This week I made a quick comment on a piece by Helen Razer, and in her typically fearless and respectful way she has asked me to elaborate. Ok. Deep breath. Here goes. I will try to put my thoughts to paper.
Firstly to say, Ms Razer is something of an idol of mine and I have great respect for her, and my initial comment was a gut reaction and not intended to troll or start a big debate. Nonetheless, I believe in stepping up to the plate, despite fearing I won’t be able to write my thoughts clearly and I may well regret attempting to.
Secondly to say that I come from a perspective of feminist understanding of domestic violence and I work in DV, where mothers are often undermined by their violent and controlling partners and not believed by authorities when reporting DV and child abuse. So, as my partner reminds me, I may be hypersensitive to how women are portrayed in the media. I offer this piece as an insight into the “hypersensitivity” that may arise from seeing women managing DV on a daily basis.
While I accept that Razer’s piece, on the surface, appears to be “the story of Helen Razer, Courtney Love, Mrs Razer and Frances Bean”, and just a “funny true story”, to me when I read it I can’t help but think that it perpetuates the stereotype of the interfering mother (or mother in law). It begins by saying that the media often notes the perils for children online and how parents can protect them, but doesn’t offer much advice for how to manage your parents online. But then it only gives examples of mothers’ bumbling forays into social media (no fathers), and even the comments mainly focus on mothers.
In relation to the article about Ispy software supposedly assisting parents to protect children online, I would think parents would get a better outcome if they were to rely on open, honest and respectful conversation with their children, but this doesn’t change that the threat online is real. Only this week a girl of 13 went missing with a man of 36 years old that she met online. She was later found safe but a sexual assault team were called in to assist her.
One might not blame Courtney Love for being protective of her only child, Frances Bean. I did not have the privilege of seeing Nirvana live (I was 14 when Kurt Cobain killed himself and I lived in a rural part of Australia). But some years later I did have the good fortune of seeing Hole perform at the Enmore Theatre, and Courtney Love was phenomenal. I read the whole Vanity Fair article mentioned in Razer’s piece and I was interested to find that besides the “financial claims” against Dave Grohl that Razer mentions, the article details many other aspects of Love’s life which I feel are relevant when discussing Love’s apparent instability. Love comes across as extremely traumatised and from memory I think it is written somewhere that she suffered abuse as a child, not to mention working in the sex industry, having her newborn child removed by child protection services, suffering the suicide of her beloved and then being blamed for his death. Her claims of “fraud” after Cobain’s death don’t come across as that unlikely to me in this day and age of financial and sexual exploitation of other famous women such as Anna Nicole Smith, and her inability to explain her theory in a linear fashion as required by the criminal justice system makes perfect sense from a standpoint of trauma. The vitriol against her after Cobain’s suicide smacks of good old-fashioned misogyny to me, and with hindsight, after realising the misogyny of Cobain’s lyrics, I’m rather glad I saw his equally talented spouse perform rather than him.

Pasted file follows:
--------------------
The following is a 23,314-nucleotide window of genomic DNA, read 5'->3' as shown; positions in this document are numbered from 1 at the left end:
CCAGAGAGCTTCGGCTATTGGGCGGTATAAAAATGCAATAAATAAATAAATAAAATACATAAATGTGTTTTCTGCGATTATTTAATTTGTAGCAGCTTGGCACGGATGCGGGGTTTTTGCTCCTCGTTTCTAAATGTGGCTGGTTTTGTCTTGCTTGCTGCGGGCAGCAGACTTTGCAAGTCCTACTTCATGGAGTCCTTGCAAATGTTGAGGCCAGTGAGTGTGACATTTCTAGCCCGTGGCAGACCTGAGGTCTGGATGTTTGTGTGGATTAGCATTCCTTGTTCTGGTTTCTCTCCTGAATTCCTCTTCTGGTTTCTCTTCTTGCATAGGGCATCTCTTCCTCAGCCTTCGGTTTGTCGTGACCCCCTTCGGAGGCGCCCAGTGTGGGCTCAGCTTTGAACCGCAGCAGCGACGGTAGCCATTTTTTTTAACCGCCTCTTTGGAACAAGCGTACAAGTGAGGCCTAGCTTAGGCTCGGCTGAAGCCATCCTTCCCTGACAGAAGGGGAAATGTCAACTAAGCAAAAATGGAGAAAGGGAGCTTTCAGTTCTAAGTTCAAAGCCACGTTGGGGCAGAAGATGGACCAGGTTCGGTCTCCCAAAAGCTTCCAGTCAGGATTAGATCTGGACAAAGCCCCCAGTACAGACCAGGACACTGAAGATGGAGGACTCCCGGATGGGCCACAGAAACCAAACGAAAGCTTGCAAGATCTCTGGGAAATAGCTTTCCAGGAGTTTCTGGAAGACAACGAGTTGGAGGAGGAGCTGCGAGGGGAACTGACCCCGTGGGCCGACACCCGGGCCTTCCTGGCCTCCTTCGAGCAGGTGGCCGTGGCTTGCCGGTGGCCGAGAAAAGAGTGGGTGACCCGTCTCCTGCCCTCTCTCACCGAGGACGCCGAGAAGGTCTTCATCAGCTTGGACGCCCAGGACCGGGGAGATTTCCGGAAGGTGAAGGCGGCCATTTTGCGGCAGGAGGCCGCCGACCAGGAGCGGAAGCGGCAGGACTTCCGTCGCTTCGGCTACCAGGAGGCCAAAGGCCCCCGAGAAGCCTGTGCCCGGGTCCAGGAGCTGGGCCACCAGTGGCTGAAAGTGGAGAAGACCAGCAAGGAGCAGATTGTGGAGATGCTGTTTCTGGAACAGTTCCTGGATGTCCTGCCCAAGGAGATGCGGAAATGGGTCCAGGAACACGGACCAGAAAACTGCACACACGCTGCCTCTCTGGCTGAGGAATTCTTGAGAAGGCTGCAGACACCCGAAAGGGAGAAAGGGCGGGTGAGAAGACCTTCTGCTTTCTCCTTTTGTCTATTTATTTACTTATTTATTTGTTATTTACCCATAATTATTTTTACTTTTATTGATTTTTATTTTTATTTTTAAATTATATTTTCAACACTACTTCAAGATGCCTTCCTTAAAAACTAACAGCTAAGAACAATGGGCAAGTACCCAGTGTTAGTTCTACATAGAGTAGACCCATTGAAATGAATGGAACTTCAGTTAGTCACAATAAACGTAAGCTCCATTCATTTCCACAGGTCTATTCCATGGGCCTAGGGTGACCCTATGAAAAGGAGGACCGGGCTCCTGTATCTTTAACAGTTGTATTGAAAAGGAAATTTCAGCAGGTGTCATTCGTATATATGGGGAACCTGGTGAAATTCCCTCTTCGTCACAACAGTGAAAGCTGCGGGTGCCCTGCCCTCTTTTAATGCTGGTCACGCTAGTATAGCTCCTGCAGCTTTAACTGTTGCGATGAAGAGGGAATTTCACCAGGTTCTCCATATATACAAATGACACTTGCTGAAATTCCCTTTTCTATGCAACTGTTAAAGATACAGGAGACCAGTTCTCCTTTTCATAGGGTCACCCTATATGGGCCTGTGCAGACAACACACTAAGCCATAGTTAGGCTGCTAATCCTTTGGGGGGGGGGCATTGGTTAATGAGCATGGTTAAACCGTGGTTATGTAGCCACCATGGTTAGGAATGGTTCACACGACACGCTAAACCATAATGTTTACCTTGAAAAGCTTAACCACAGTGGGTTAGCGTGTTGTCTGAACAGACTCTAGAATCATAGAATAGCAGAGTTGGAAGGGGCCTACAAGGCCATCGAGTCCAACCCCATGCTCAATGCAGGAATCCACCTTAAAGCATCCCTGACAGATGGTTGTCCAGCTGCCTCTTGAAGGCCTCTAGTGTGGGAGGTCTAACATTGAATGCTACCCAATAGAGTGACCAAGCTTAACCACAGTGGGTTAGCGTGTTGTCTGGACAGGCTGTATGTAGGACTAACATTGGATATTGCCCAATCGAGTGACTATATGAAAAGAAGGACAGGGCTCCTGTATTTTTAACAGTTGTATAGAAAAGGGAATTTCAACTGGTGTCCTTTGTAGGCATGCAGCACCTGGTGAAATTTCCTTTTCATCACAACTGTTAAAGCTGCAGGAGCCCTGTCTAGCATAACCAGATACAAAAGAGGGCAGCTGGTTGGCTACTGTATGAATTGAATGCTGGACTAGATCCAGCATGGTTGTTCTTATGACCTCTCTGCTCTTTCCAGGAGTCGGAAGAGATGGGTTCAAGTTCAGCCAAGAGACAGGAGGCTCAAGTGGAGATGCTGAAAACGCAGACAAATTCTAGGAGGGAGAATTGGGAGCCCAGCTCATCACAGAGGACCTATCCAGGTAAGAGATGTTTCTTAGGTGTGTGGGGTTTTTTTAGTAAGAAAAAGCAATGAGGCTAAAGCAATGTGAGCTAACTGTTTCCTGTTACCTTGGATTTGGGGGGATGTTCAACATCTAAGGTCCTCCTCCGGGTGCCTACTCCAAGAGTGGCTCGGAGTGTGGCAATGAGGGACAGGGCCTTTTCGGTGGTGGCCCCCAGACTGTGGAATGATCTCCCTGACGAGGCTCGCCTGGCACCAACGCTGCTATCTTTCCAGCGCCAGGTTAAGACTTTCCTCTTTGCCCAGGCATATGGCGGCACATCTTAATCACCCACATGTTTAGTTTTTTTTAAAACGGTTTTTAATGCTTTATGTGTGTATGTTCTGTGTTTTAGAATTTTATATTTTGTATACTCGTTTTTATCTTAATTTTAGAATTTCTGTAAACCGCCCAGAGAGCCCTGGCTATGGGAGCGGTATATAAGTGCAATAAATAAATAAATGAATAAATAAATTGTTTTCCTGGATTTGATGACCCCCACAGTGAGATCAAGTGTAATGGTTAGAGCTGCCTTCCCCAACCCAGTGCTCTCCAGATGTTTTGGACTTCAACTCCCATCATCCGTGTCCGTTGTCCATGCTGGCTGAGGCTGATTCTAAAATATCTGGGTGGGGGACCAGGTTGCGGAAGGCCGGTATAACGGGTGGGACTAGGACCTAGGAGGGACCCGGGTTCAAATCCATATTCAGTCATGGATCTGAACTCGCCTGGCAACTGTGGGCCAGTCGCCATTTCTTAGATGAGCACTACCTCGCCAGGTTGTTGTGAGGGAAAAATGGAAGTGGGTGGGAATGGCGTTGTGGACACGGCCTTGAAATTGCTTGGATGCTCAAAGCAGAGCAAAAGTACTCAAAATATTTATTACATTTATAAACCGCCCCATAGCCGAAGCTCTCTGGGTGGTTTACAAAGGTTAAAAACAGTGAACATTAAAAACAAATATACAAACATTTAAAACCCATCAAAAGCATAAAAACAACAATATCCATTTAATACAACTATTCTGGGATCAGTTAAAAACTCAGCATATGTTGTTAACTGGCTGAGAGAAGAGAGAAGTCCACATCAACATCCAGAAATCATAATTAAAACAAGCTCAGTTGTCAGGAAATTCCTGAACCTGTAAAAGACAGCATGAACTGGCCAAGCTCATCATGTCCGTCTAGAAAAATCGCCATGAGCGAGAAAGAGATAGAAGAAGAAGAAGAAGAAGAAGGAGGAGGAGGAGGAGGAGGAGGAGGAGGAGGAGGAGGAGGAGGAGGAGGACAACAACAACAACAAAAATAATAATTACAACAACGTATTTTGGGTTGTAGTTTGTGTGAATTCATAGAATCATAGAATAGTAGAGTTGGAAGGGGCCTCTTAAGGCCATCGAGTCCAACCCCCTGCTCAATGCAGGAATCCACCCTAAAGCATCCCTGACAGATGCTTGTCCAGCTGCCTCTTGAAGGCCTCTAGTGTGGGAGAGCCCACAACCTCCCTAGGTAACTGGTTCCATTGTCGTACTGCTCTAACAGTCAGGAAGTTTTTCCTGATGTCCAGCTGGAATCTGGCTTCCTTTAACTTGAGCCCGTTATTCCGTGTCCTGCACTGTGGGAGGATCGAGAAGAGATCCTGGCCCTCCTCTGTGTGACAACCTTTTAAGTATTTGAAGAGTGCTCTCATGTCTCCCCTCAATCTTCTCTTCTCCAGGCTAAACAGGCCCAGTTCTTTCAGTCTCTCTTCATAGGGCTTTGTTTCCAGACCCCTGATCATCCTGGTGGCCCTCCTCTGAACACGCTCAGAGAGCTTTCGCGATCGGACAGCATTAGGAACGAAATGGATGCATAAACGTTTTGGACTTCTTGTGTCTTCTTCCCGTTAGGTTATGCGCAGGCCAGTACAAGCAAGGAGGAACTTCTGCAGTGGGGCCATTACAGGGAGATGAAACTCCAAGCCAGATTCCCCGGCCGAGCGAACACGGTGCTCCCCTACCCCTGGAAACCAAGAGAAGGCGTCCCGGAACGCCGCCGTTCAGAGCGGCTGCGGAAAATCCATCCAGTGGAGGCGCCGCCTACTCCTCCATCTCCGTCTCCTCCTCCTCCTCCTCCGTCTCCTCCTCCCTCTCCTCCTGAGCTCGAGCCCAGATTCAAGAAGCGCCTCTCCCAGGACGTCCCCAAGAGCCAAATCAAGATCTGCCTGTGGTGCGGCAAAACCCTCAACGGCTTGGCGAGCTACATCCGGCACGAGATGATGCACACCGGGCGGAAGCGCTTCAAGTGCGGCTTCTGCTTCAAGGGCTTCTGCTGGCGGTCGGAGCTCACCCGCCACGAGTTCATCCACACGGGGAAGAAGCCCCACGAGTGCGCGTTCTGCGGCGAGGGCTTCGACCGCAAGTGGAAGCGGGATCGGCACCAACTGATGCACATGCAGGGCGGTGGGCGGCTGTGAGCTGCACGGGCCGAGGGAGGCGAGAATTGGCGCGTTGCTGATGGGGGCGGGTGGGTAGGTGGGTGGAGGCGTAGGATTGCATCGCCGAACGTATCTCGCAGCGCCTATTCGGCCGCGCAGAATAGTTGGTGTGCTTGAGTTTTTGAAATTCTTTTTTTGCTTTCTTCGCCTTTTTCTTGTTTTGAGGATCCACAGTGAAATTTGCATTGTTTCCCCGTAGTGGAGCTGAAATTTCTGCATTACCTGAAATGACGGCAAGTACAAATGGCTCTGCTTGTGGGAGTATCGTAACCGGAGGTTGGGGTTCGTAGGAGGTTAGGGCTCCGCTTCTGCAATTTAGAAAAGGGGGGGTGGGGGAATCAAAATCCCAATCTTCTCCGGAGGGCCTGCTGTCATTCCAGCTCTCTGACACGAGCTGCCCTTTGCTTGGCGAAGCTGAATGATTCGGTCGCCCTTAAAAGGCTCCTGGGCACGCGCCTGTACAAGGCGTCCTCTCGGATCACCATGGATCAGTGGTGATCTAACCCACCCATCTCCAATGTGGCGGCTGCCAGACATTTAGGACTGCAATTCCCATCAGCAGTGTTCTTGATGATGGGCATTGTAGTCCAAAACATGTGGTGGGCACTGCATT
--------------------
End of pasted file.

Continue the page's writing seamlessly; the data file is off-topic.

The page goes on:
Razer’s piece several times speaks of the “language of Mother”, thereby suggesting that all mothers are concerned with criticising their adult children (or adult daughters) and obsessed with the production of offspring from said adult daughters. I am reminded of other caricatures of mothers such as Monica Gellar’s mother on Friends.
The formidable Ms Razer then goes on to say that she put in place “Maternal Controls” (again, only referring to mothers, not parents) on her social media to manage what her mother can and cannot see. Firstly to say that I was appalled by the About.com article referenced here, which I feel serves to further enforce stereotypes of mothers as interfering, almost childlike beings incapable of reasoned and informed debate. The idea that a mother needs to be shielded from items on social media that “might upset her” seems to further infantilise her. This seems in direct contrast to the way the piece mocked the real concerns of parents for their children online.
This reminds me of a similar online debate I have been struggling with, namely that between the scary religious anti-choicers such as MTR and the apparently rather cavalier defenders of girls’ sexuality such as Catherine Deveny and Clementine Ford. This is for another blog post, but suffice to say that although I side mostly with Deveny and Ford, the level of objectification and violence against women and children (and in this I include pornography) in our society cannot be denied. Can we find a middle ground that respects women and girls’ rights and sexuality but doesn’t discount this misogyny?
Lastly, Razer’s piece speaks of the “great maternal explosion”, the precise definition of which I am not yet clear. The overall feeling I get from this piece is that, although this week on social media there have been calls for calm in (am I really going to write it?) the “mummy wars” and rolled eyes in response to Bettina Arndt’s latest mindless offering, older women’s views and protective mothers are fair game. There’s already enough of this in the world without one of our sharpest female writers (and a women’s website) contributing to it.